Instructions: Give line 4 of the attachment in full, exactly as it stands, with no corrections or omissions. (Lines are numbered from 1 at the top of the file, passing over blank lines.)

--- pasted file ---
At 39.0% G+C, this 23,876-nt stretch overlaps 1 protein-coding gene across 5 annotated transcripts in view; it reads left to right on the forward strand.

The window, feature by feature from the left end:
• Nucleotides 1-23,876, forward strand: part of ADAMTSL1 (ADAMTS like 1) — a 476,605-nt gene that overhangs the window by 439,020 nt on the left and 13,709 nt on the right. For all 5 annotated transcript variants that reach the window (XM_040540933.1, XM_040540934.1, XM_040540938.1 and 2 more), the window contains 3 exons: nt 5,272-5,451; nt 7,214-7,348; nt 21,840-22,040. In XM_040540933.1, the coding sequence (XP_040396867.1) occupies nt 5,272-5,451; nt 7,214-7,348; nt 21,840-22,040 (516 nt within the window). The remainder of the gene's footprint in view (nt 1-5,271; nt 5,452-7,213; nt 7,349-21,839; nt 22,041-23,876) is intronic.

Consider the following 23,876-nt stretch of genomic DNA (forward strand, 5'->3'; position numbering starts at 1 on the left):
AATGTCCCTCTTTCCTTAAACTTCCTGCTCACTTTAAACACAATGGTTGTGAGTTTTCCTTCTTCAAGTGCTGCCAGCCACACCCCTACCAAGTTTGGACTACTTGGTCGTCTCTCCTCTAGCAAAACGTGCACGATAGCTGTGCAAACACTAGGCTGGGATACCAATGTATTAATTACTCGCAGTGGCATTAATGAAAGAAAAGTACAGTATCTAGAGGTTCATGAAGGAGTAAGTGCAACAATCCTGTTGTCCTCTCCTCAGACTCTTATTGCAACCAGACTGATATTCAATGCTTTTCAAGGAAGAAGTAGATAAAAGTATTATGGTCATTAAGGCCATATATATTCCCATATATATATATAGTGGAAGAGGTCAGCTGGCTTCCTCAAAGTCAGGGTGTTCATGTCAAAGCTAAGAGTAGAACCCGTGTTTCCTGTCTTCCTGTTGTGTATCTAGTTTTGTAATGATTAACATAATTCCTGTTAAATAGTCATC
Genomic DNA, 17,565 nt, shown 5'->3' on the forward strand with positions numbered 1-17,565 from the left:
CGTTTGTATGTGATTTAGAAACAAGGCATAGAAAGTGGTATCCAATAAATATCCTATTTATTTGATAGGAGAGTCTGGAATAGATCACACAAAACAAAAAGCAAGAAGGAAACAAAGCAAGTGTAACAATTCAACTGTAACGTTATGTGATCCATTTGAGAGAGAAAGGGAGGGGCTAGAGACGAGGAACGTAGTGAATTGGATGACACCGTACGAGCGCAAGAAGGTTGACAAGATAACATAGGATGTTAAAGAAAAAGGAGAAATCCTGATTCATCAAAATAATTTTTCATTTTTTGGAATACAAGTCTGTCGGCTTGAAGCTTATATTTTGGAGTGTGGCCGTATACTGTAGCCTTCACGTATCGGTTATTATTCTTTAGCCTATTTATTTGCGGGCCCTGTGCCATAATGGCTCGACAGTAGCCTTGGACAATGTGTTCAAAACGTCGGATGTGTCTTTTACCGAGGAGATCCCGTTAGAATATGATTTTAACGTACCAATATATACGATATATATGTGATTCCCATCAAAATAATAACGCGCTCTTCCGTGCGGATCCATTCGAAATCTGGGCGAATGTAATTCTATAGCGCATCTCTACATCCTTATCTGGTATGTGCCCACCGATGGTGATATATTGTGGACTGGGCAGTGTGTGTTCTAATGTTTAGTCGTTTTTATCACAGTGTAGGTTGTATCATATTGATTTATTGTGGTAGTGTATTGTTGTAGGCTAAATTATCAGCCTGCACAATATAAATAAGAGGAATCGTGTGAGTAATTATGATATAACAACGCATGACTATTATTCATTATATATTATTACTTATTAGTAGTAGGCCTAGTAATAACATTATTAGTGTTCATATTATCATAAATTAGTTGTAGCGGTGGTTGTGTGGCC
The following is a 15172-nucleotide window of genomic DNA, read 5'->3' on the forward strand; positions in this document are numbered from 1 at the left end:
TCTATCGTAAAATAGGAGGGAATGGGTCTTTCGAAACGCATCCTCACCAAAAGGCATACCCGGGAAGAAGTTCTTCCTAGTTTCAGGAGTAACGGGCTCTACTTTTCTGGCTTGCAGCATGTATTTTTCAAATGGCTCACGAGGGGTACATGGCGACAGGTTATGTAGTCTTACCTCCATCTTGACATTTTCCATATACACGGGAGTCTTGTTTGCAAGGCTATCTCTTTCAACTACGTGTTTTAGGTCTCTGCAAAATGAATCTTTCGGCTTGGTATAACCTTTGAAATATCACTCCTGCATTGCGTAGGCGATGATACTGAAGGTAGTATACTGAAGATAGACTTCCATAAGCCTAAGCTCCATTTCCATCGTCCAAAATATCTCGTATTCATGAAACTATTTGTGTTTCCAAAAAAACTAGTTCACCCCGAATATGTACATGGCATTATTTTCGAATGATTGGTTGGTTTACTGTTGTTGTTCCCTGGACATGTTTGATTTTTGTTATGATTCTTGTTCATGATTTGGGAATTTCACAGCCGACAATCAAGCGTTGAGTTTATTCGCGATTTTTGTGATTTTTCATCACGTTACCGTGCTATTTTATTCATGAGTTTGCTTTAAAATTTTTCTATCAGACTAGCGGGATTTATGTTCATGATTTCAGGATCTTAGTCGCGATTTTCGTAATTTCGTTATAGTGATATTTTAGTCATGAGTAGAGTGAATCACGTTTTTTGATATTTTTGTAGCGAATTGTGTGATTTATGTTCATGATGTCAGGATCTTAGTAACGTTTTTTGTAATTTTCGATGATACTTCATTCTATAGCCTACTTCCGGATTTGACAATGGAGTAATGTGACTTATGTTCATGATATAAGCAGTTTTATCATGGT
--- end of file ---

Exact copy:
Consider the following 23,876-nt stretch of genomic DNA (forward strand, 5'->3'; position numbering starts at 1 on the left):